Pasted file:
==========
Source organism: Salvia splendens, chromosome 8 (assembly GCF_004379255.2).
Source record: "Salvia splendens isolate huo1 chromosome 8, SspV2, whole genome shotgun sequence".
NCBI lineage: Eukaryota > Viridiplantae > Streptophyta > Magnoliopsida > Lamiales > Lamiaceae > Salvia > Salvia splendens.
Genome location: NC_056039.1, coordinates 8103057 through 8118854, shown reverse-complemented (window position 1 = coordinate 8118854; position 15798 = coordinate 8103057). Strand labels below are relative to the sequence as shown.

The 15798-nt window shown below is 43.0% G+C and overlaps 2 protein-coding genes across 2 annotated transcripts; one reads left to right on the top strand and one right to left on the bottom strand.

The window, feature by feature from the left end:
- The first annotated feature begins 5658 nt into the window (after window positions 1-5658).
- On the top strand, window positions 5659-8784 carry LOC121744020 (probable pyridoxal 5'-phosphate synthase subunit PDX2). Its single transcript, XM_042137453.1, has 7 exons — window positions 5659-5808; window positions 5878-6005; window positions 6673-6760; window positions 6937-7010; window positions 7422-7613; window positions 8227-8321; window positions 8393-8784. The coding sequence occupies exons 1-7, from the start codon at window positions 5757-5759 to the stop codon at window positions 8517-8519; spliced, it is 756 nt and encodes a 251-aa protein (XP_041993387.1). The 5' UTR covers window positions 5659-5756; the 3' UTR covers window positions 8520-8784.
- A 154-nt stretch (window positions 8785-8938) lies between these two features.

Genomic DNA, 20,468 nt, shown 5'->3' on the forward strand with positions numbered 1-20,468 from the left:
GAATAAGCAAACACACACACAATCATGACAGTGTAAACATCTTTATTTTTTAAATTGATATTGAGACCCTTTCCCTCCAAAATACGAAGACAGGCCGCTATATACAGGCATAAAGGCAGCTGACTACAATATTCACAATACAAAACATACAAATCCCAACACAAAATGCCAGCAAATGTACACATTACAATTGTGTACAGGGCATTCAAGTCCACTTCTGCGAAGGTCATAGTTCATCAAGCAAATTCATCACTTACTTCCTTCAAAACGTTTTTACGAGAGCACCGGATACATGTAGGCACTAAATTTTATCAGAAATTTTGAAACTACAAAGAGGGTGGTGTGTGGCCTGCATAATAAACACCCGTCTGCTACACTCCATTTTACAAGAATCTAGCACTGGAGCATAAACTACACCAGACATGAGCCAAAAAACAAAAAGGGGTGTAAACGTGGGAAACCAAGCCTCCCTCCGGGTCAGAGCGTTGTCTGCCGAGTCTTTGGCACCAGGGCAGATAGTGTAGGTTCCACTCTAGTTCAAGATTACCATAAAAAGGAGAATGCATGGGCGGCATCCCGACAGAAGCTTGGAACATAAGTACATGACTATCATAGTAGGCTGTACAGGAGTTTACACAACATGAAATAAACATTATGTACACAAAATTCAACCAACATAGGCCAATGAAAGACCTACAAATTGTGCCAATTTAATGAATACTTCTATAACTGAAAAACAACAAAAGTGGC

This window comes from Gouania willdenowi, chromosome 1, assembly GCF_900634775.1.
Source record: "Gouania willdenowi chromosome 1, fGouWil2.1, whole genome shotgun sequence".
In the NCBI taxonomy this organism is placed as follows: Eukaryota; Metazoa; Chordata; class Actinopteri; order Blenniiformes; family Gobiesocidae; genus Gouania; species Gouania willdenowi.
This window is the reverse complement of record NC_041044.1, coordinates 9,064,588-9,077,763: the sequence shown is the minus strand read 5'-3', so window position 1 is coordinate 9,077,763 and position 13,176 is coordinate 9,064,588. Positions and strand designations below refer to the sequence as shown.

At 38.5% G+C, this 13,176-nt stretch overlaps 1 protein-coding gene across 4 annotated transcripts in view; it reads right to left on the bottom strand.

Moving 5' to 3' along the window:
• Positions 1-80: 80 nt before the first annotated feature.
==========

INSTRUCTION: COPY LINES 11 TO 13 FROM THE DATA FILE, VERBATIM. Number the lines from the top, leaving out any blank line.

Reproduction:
GAATAAGCAAACACACACACAATCATGACAGTGTAAACATCTTTATTTTTTAAATTGATATTGAGACCCTTTCCCTCCAAAATACGAAGACAGGCCGCTATATACAGGCATAAAGGCAGCTGACTACAATATTCACAATACAAAACATACAAATCCCAACACAAAATGCCAGCAAATGTACACATTACAATTGTGTACAGGGCATTCAAGTCCACTTCTGCGAAGGTCATAGTTCATCAAGCAAATTCATCACTTACTTCCTTCAAAACGTTTTTACGAGAGCACCGGATACATGTAGGCACTAAATTTTATCAGAAATTTTGAAACTACAAAGAGGGTGGTGTGTGGCCTGCATAATAAACACCCGTCTGCTACACTCCATTTTACAAGAATCTAGCACTGGAGCATAAACTACACCAGACATGAGCCAAAAAACAAAAAGGGGTGTAAACGTGGGAAACCAAGCCTCCCTCCGGGTCAGAGCGTTGTCTGCCGAGTCTTTGGCACCAGGGCAGATAGTGTAGGTTCCACTCTAGTTCAAGATTACCATAAAAAGGAGAATGCATGGGCGGCATCCCGACAGAAGCTTGGAACATAAGTACATGACTATCATAGTAGGCTGTACAGGAGTTTACACAACATGAAATAAACATTATGTACACAAAATTCAACCAACATAGGCCAATGAAAGACCTACAAATTGTGCCAATTTAATGAATACTTCTATAACTGAAAAACAACAAAAGTGGC

This window comes from Gouania willdenowi, chromosome 1, assembly GCF_900634775.1.
Source record: "Gouania willdenowi chromosome 1, fGouWil2.1, whole genome shotgun sequence".